Going back to one of my dad’s favorite hymns always gives me comfort.

Be still, my soul; the Lord is on your side;
Bear patiently the cross of grief or pain;
Leave to your God to order and provide;
In every change he faithful will remain.
Be still, my soul; your best, your heav’nly friend
Through thorny ways leads to a joyful end. (Christian Worship 415:1)

When the crew aboard flight SAA 204 told us to put our heads down, at the time I only grasped the physical meaning. I only thought to put my head down to assume the brace position, but I should have also put my head down in prayer.

Of course, we shouldn’t only pray in the case of airplane emergencies. We should pray always. As Paul says in 1 Thessalonians, “Pray continually” (5: 17).

And we can pray with the assurance that God will answer us with what we need, with what he knows is best.

Change can be especially hard, but God has a plan. Pray for strength, patience, courage, and guidance. God will give you what you need, even if you forget to ask for it.

So, tiyeni. Let’s go.

Let’s follow the SAA 204 crew’s advice. Let’s put our heads down . . . in prayer.

Rachel Holtz, the daughter of Missionary John and Mindy Holtz in Malawi, Africa, is a sophomore at Bethany Lutheran College, Mankato, Minnesota.


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Author: Rachel Holtz
Volume 103, Number 9
Issue: September 2016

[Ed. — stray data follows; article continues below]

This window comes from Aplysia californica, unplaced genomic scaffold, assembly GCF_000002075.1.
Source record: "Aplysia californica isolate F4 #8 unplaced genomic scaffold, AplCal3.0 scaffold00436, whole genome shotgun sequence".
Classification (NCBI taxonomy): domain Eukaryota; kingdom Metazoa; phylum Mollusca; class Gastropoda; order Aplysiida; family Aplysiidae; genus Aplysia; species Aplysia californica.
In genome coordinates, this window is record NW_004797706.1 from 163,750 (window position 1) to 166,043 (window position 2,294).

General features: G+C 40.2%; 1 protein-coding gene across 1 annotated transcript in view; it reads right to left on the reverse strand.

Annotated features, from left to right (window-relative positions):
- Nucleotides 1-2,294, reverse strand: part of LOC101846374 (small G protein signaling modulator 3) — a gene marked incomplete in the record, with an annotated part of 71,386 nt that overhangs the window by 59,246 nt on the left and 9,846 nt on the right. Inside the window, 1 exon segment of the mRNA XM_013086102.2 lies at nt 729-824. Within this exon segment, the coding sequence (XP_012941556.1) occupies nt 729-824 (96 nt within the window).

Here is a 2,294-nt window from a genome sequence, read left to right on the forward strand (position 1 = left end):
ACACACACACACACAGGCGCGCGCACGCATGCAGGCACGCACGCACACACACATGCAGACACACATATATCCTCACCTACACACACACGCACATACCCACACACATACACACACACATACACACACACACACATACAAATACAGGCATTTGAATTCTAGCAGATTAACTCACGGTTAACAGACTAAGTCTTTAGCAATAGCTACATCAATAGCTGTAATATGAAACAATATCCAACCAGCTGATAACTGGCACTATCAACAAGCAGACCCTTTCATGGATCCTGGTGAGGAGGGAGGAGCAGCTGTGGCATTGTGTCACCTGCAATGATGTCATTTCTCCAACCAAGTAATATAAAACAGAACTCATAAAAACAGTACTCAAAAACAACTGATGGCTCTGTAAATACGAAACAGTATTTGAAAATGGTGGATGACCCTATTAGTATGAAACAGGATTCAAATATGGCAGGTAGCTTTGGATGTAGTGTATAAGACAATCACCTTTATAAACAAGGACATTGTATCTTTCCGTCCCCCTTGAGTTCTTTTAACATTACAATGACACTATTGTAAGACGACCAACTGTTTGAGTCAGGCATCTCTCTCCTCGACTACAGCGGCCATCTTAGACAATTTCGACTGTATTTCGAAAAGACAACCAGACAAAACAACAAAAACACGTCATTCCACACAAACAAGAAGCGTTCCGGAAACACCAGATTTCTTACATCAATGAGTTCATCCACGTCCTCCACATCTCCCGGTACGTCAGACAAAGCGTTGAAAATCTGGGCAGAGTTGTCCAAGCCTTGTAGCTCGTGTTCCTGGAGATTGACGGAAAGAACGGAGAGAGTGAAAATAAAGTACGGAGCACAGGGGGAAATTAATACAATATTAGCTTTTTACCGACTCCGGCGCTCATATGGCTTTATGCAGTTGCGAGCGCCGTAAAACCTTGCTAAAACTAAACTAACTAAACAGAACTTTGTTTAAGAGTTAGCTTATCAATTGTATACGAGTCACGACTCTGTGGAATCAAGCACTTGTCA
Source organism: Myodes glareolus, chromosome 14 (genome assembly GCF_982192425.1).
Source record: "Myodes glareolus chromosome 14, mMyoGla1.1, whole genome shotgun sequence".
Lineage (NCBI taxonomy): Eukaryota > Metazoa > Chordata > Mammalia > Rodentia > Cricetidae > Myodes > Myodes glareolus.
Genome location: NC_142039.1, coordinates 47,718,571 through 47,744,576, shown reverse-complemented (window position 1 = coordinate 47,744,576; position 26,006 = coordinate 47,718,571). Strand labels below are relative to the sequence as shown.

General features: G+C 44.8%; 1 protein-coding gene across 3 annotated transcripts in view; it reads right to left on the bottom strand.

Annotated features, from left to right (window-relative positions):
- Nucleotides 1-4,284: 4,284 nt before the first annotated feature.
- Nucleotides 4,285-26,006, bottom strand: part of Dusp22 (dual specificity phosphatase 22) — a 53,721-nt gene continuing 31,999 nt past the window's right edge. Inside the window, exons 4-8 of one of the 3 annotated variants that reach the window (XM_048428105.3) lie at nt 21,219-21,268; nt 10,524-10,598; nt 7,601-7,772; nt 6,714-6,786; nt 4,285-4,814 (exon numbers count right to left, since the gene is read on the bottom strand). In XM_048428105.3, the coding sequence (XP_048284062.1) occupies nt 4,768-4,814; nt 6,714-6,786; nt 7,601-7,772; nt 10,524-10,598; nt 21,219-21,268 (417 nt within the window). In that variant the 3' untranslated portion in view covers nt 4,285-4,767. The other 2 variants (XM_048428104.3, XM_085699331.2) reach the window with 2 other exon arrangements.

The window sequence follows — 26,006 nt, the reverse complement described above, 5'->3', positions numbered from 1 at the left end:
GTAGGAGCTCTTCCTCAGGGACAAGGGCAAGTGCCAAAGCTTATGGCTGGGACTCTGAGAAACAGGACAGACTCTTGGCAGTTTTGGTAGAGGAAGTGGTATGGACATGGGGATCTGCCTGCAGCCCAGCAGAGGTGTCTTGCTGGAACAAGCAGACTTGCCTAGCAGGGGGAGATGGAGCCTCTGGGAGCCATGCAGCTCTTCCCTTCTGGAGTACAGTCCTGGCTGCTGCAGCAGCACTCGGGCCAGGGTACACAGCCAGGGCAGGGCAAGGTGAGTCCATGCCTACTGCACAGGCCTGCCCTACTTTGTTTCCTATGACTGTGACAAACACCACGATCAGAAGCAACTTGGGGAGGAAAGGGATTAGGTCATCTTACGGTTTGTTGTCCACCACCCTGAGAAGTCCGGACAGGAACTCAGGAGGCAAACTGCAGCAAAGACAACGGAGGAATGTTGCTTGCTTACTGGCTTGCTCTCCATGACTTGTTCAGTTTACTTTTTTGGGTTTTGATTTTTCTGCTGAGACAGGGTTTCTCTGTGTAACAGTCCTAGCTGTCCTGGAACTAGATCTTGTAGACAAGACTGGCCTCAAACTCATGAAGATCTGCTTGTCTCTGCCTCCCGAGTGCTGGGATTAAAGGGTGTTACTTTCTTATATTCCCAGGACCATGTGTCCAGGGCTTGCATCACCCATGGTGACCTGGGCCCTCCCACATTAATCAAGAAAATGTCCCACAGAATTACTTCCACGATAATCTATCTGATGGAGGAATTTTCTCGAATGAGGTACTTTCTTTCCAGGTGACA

Copyrighted by WELS Forward in Christ © 2017
Forward in Christ grants permission for any original article (not a reprint) to be printed for use in a WELS church, school, or organization, provided that it is distributed free and indicate Forward in Christ as the source. Images may not be reproduced except in the context of its article. Contact us

 

District conventions 2016

Each of WELS’ 12 districts met in convention this June, considering local ministry topics along with issues that apply to the entire synod.

Lay delegate Paul Giovinazzo, a member of Good Shepherd, South Attleboro, Mass., summed up his North Atlantic District convention experience by saying, “When you come from a congregation that is isolated from other like-minded believers, you often feel like you are on an island all by yourself. It is so nice to be reminded that you are part of something bigger, that there are other Christians who share your faith and an appreciation for the truths found in God’s Word.”

Each district held elections for district officers. Four new district presidents were elected—Philip Hirsch, Nebraska District; Charles Westra, South Atlantic District; David Kolander, Southeastern Wisconsin District; and Michael Jensen, Western Wisconsin District.

In addition to elections, worship, Bible study, and presentations, delegates considered information reported by the areas of ministry in the Report to the Twelve Districts.

Delegates also had a sneak peek of the new Luther movie being developed by Boettcher+Trinklein Television, Inc., through the support of Thrivent Financial, to celebrate the 500th anniversary of the Reformation in October 2017. The movie will be shown on PBS. To view the trailer, visit wels.net/reformation500.


Four new district presidents elected

As Mark Schroeder, synod president, notes, “A turnover of one-third of the district presidents is rare.”